The official student newspaper of University of Wisconsin-Eau Claire since 1923.

The Spectator

The official student newspaper of University of Wisconsin-Eau Claire since 1923.

The Spectator

The official student newspaper of University of Wisconsin-Eau Claire since 1923.

The Spectator

Simple tasks help lower bills

An easy way to chill soda might be to put it in the refrigerator, but junior Cathy Gardapee has found another way–leaving it out in a cold house.

“A good range … is between 68 and 72 degrees.”
Brian Elwood
of Xcel Energy on good thermostat settings

“I’ve got soda on my floor and it stays cold,” she said.

Cold weather and drafts through windows and cracks in her Chippewa Street house make staying warm a challenge during winter.

Story continues below advertisement

Most students in off-campus housing face similar heating problems in winter. Xcel Energy spokesman Brian Elwood, a former UW-Eau Claire student, has some advice for students to keep warm and decrease their heating bills.

The best way to lower heating costs is to turn the thermostat down during times when you are sleeping or out of the house, Elwood said.

“For every degree you lower your thermostat in the 60 to 70 degree range,” he said, “you can save up to 5 percent on your heating cost.”

Students should keep their thermostat between 68 and 72 degrees, Elwood said. Most people are comfortable in this range, and if students get chilly, he recommends they put on an extra sweatshirt before turning up the thermostat.

Finding the source of drafts and sealing spaces where cold air comes in also helps keep houses warmer while decreasing heating costs.

The sources of many drafts are windows and doors, Elwood said. To remedy these cold air leaks, he recommended students use silicone caulk to seal up windowsills, or contact their landlord to get repairs done to the house.

Windows also can provide an opportunity for heating a house. Covering a window with plastic or even drapery can reduce 5 to 10 percent of a heating bill. Yet, a window with a southern exposure actually can add heat to a house if left uncovered during the daytime hours when the sun is shining, Elwood said.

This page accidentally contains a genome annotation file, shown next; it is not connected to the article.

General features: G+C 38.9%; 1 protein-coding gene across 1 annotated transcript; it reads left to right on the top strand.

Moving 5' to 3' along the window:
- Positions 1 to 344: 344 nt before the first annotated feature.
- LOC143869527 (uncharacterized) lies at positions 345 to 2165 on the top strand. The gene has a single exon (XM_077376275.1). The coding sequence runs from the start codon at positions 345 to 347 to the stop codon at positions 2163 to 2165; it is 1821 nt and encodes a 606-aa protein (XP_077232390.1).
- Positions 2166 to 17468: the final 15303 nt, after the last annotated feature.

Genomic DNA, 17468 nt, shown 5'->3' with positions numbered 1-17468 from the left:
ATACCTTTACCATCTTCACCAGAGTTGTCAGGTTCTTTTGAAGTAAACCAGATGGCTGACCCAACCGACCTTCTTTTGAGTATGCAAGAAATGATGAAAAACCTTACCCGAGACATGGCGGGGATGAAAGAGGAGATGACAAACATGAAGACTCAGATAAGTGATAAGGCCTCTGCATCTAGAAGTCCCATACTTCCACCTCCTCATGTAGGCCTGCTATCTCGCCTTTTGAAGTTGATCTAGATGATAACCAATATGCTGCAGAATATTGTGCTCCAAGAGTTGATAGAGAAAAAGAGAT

Other easy fixes include removing air conditioning units from windows, placing a towel at the bottom of doors that lead outdoors and being aware of the location of heating registers in your house, Elwood said.

While the cold weather continues, Gardapee will try to make the best of it.

“As long as it’s below freezing,” Gardapee said. “I’ll always have cold soda.”

Leave a Comment
More to Discover

Comments (0)

The Spectator intends for this area to be used to foster healthy, thought-provoking discussion. Comments are expected to adhere to our standards and to be respectful and constructive. As such, we do not permit the use of profanity, foul language, personal attacks or the use of language that might be interpreted as libelous. The Spectator does not allow anonymous comments and requires a valid email address. The email address will not be displayed but will be used to confirm your comments.
All The Spectator Picks Reader Picks Sort: Newest

Your email address will not be published. Required fields are marked *

Activate Search
Simple tasks help lower bills